Takeaways From The Georgia 6 Special Election

Georgia's 6th District Special Election Results: Democrats try to turn a House seat blue

Trump also criticized the enthusiasm for Ossoff from people who don't live in Georgia's 6th congressional district. Republicans are bidding to prevent a major upset in a conservative Geor.

Ossoff ran his campaign as a referendum on the president - an action the Commander-in-Chief seemed to have noticed, as he tweeted seven times about the race on Tuesday including after the results had been reported.

(AP Photo/David Goldman). A voter casts a ballot in a special election in Atlanta, Tuesday, April 18, 2017. One week ago, Republican Ron Estes defeated Democrat James Thompson in Kansas' fourth congressional district by a margin of less than seven percentage points.

Since 1978, when former Republican Speaker of the House Newt Gingrich was elected to represent the 6th after Democrat U.S. Representative John James Flynt Jr. declined to seek reelection for the seat he held for 34 years, the District has been a Republican stronghold. In a district that Tom Price won by 23 points just last November, tonight was an early round victory for Democrats because of the hard work of Jon Ossoff and a groundswell of grassroots volunteers who organized, knocked on doors, and made phone calls to put Jon in a strong position to win in June.

Ossoff, who received 48.1 percent of the vote, will face Republican Karen Handel, who came in second with 19.8 percent, in an election on June 20.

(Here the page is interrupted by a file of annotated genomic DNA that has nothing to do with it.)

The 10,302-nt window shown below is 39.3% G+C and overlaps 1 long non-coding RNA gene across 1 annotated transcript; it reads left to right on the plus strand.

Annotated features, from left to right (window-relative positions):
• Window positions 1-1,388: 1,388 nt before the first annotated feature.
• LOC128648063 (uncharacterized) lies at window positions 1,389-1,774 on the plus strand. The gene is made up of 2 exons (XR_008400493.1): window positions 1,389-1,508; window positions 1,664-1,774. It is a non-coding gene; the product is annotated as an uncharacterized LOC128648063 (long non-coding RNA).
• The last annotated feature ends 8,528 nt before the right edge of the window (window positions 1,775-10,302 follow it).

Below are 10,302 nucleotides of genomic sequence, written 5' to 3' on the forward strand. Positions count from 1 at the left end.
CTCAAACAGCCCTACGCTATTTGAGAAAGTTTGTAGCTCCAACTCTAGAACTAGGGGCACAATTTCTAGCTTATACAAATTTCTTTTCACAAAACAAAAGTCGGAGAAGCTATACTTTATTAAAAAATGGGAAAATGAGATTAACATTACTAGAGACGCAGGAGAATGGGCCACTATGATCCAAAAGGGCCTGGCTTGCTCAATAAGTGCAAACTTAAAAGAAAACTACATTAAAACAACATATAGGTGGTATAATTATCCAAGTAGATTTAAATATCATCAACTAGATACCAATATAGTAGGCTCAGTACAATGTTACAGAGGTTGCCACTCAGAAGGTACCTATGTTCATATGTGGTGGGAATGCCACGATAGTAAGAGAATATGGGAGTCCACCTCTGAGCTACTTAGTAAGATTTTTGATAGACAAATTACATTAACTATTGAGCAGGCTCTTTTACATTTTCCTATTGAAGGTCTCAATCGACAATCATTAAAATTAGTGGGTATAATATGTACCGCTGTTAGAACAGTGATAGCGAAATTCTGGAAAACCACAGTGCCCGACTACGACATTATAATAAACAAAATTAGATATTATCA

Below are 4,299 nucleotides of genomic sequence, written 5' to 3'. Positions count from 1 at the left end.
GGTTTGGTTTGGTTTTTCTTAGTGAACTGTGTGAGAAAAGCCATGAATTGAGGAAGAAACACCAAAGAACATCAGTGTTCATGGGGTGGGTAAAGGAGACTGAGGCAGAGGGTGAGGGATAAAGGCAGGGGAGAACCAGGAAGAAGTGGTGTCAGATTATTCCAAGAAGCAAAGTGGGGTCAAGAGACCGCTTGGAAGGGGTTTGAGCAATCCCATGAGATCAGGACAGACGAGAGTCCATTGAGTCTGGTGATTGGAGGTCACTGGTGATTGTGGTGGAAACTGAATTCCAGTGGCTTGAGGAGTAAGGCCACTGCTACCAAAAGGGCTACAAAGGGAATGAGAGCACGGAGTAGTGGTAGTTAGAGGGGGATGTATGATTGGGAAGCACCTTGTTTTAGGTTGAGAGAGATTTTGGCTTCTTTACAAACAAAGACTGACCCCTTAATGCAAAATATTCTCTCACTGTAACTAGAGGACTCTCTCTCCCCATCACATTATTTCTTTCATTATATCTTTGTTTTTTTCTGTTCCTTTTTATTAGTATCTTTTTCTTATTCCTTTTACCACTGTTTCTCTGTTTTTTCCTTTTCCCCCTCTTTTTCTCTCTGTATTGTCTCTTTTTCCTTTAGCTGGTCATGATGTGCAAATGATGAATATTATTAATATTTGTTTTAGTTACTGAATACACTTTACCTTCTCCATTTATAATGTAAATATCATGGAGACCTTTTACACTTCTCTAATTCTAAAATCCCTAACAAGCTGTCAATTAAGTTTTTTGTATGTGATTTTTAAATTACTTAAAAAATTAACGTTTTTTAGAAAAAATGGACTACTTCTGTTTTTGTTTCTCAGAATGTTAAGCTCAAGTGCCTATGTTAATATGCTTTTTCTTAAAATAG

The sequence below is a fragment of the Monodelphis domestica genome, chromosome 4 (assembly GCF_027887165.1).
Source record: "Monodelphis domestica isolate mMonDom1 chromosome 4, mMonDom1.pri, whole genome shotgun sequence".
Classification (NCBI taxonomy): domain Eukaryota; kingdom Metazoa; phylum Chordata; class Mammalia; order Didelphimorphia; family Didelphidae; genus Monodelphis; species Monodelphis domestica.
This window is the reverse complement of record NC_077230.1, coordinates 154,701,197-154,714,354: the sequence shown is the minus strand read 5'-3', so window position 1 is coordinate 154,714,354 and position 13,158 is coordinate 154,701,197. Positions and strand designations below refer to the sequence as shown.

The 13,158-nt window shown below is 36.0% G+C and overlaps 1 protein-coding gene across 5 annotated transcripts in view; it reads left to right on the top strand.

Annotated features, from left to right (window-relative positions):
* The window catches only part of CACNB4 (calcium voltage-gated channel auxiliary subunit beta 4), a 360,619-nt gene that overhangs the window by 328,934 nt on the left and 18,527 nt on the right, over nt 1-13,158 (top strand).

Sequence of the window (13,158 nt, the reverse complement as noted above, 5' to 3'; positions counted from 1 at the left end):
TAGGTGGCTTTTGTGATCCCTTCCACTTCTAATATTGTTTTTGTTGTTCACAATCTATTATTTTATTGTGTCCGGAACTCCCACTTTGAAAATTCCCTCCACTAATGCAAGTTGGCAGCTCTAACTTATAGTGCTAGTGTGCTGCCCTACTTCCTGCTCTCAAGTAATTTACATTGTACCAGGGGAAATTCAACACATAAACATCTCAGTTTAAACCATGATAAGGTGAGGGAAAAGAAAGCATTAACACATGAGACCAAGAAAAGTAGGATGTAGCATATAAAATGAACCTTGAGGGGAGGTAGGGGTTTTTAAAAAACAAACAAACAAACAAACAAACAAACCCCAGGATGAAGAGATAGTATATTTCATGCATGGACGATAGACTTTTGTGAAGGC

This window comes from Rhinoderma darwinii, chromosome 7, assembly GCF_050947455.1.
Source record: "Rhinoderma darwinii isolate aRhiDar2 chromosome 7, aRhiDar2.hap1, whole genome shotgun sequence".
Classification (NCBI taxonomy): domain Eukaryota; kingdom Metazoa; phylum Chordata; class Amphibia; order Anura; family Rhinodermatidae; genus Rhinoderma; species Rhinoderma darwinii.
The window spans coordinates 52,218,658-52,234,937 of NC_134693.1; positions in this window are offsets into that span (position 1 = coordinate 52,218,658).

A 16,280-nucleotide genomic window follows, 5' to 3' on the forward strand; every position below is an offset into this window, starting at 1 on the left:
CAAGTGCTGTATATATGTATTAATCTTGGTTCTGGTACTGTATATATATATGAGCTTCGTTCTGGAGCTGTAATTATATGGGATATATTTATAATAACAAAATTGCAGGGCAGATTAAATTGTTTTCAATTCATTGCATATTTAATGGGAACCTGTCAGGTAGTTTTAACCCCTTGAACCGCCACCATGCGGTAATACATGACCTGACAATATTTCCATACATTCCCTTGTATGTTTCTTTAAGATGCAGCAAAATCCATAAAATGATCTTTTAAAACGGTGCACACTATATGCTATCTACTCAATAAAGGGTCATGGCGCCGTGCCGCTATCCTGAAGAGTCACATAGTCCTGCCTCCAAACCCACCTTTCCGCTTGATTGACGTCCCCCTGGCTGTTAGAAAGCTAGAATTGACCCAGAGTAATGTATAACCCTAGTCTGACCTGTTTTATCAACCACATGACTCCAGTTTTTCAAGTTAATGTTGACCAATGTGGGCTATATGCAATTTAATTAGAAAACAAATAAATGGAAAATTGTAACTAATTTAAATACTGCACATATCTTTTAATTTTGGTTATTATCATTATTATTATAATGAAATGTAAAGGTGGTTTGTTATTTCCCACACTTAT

White House spokesman Sean Spicer said Trump would campaign in Georgia for Handel "if needed" but dismissed the race as overhyped.

HANDEL: I - I would hope so. "Republicans are united. We know that this is an important race, and it's going to stay in the hands of a Republican, and I'm excited about the next 60 days".

"Despite major outside money, FAKE media support and eleven Republican candidates, BIG "R" win with runoff in Georgia", Trump said in a tweet. Great job Karen Handel! The question for Ossoff, and Democrats more broadly, is whether they can successfully link an establishment Republican like Handel to the less-than-popular Trump over the course of a two month, one-versus-one runoff slog.

Hours after Republicans held off a Democratic bid to take over a long-safe GOP Georgia House seat, President Donald Trump says the outcome shows Democrats are "failing".

Democrats, therefore, felt confident that the area, which is home to a number of Atlanta's wealthiest and highly-educated suburbs, could be competitive in the special election.

Democratic National Committee Chairman Tom Perez insisted Democrats have the momentum in the Georgia race, and made clear his party will not be shy about tying Handel to Trump.

"She's the person who supports Donald Trump's efforts to repeal the Affordable Care Act".